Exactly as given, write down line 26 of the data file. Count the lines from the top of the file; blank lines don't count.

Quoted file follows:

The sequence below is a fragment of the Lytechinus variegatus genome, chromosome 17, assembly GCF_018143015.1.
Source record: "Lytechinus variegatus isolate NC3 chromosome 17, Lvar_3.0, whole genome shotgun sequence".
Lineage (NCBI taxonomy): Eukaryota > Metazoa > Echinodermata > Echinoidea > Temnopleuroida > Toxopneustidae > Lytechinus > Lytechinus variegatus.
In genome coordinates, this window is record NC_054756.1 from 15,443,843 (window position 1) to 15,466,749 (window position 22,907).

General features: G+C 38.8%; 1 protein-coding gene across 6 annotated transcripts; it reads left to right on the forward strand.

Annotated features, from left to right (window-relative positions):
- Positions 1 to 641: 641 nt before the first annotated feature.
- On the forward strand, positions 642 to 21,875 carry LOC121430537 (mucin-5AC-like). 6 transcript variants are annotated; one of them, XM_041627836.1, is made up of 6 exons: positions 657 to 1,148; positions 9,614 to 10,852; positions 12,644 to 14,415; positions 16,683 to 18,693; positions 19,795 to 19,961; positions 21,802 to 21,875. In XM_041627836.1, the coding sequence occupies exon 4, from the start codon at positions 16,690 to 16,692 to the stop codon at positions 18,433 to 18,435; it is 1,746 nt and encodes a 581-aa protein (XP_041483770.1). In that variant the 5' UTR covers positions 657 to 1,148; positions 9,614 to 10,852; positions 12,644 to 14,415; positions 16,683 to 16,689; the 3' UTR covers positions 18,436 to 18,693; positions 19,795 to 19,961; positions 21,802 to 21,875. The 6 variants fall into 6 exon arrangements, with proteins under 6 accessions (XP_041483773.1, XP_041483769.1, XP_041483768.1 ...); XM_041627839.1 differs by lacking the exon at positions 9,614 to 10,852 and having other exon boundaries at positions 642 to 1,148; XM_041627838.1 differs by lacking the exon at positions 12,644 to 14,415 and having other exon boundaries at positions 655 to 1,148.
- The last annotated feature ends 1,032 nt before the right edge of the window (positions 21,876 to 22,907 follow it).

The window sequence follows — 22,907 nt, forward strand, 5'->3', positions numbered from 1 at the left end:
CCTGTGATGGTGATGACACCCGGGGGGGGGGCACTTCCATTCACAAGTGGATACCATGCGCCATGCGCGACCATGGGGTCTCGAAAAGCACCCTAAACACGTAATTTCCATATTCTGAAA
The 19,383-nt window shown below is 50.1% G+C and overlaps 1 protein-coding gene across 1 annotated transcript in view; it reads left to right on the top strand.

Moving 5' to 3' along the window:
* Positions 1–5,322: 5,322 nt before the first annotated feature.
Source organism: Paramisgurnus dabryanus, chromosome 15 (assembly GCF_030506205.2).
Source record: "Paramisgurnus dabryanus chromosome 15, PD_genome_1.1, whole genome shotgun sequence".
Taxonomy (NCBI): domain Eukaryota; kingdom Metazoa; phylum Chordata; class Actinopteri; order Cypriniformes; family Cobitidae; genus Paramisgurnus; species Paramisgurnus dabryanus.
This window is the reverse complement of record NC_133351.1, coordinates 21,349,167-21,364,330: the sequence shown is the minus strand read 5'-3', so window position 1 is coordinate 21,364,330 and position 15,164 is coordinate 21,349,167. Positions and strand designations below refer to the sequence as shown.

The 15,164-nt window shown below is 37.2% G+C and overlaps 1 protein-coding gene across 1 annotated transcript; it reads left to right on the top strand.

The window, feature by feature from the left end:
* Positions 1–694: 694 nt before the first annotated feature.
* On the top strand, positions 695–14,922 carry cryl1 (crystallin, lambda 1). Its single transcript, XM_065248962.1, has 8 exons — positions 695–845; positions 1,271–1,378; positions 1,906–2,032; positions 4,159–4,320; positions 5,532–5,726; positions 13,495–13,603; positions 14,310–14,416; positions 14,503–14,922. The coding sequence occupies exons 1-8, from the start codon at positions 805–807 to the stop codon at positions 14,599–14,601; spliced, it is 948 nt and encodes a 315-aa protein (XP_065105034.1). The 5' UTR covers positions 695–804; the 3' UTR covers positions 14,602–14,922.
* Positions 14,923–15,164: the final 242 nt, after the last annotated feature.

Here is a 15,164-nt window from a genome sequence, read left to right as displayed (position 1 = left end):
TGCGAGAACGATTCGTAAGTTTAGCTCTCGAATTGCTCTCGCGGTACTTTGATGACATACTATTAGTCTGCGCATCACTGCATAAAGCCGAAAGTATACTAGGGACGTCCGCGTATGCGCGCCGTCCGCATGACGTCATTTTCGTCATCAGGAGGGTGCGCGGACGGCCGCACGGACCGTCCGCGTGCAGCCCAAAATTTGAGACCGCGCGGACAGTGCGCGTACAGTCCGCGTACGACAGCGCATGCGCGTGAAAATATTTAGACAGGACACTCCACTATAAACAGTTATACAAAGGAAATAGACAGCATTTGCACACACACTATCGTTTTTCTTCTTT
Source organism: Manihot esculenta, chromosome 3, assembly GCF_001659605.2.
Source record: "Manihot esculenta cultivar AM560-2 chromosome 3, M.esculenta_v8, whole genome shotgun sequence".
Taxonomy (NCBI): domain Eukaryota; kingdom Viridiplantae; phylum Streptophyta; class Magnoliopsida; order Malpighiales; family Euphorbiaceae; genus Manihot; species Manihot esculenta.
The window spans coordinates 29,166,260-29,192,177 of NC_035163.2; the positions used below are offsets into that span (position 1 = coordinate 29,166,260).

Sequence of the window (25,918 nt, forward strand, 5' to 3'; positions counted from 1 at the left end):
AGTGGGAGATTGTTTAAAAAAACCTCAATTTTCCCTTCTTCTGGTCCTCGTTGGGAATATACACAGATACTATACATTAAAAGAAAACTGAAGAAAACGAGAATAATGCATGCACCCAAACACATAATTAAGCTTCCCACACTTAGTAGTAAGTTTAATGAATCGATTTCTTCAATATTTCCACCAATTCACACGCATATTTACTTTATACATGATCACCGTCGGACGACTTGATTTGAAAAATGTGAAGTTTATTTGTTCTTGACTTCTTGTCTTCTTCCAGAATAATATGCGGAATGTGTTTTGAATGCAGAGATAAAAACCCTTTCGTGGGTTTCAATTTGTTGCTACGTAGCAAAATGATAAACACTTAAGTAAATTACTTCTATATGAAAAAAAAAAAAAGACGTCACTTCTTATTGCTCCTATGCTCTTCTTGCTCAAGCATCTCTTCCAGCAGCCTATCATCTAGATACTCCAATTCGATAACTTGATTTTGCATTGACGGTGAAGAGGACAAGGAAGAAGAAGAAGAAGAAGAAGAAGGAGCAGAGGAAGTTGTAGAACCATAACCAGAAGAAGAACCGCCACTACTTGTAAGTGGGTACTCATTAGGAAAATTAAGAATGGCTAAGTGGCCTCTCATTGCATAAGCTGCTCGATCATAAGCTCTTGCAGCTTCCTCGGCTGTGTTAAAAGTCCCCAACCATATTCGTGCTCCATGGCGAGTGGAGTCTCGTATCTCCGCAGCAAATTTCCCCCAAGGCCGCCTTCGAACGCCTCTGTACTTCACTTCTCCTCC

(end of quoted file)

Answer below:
Source organism: Manihot esculenta, chromosome 3, assembly GCF_001659605.2.